Racks, enclosures, housings, whatever you call them they are the essential infrastructure component for any installation. They spend their lives behind doors labeled “authorized personnel only” and “danger high voltage.” Or, they remain anonymous behind an unmarked steel door in a dark corner of the basement. They stand side by side, often row after endless row, holding together the electronic components that make our systems function.
Without them, there would be no way to organize hardware, coordinate cabling, structure the signal flow of systems or perform a myriad of other often forgotten, but critical tasks. Racks also provide security, cooling, safety and increase serviceability.
In the A/V world, hardware designed to be placed in a rack is typically labeled as rack mountable, a rack mounted system, or a rack mount chassis. According to the EIA standard EIA-310-D, Cabinets, Racks, Panels, and Associated Equipment, the height of the electronic modules is standardized in multiples of 1.75 inches (44.45 mm) or one rack unit or U (less commonly RU). The industry standard rack cabinet is 42U (6.125 ft.) tall and 19 inches wide to accommodate most AV equipment.
Since the mid-1930’s, the ubiquitous 19-inch rack format has remained constant while the technology that is mounted within it has changed considerably. Typically, a piece of installed equipment has a front panel height 1⁄32 inch (0.031 inches or 0.787 millimeters) less than the allotted number of rack units. Thus, a 1U rack mounted device is not 1.75 inches (44.5 mm) tall, but 1.719 inches (43.7 mm) tall. 2U would be 3.469 inches (88.1 mm) instead of 3.5 inches (88.9 mm). This creates a tiny gap above and below an installed piece of equipment, allowing it to be removed without binding on the adjacent equipment.
The Standard 42U Rack
These simple steel frames often house mission critical AV components, but are habitually overlooked as an essential component of the overall system. As a result, the ordering and configuration of racks is usually left until very late in the project. Given the complex nature of today’s hardware and systems, that methodology is not efficient. Why? Because racks are the basic physical infrastructure of all AV systems and poor choices, or inadequate design, at this point will cause major headaches later on.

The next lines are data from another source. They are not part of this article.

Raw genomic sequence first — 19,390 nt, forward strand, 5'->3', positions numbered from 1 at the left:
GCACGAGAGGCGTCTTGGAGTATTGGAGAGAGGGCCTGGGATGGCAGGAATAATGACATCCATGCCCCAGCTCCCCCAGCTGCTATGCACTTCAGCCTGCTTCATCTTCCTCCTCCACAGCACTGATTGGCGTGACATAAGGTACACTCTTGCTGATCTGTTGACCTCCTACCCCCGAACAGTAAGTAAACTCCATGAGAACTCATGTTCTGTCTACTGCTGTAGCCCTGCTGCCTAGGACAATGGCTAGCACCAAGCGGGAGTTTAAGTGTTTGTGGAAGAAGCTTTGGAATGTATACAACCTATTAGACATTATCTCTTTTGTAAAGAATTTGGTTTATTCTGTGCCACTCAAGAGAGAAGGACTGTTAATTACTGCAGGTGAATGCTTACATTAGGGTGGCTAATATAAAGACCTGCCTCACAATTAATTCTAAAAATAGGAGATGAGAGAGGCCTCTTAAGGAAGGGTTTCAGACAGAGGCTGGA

Today’s rack designs are made using fully computer controlled manufacturing, laser alignment and automated welding systems that produce a complete rack in one continuous process. This produces products that are identical (very important when there will be dozens of them side by side) and absolutely square, ensuring that all the components will fit properly and the rack itself will be solid and secure, as well as standardized to specific code requirements.
Basic racks are also available in what is commonly referred to as a “flat pack” option, where all the pieces have to be bolted and screwed together onsite. No matter how carefully this assembly process is done, such systems can never be as precisely square and solid as a welded structure, and in many jurisdictions, they will not meet code requirements. If the rack required is quite small (only 6 or so U high) and will only need to hold lightweight equipment, this may be a feasible alternative, but given the minor shipping cost differentials and increased labor costs, you will be far better off purchasing fully welded precision manufactured products.
The Half Height Rack
The second most commonly used rack format is often called the “half-height rack” wall mount design. These are popular in schools, auditoriums, gymnasiums and many hospital facilities. The half-rack designation comes from the fact that these enclosures are usually somewhere between 18 and 24U in height or about ½ the height of the standard 42U rack. These are especially useful for the deployment of smaller scale systems using a compact mixer, one or two modest sized amplifiers and perhaps some source/playback components. Usually supplied with a lockable door, half-racks can be attached easily to almost any wall that will support the weight. Be sure to calculate the actual weight of the fully loaded rack when making this choice.
As with the larger standard AV racks, the smaller products are offered in a variety of sizes, configurations, depths , etc. Today the swing away designs are quite common, allowing for easy and quick access for serving or maintenance. This style is available from most suppliers.
Three other principal categories for rack systems are designed for hazard areas such as earthquake zones, the racks that are specifically designed for increased half-rack width (that is the front panel of the device, regardless of the number of U high it is, is just under 9.5 inches wide allowing two units to fit side by side in 1 rack slot) and specific designs used for data, computer, server, router and telecom installs.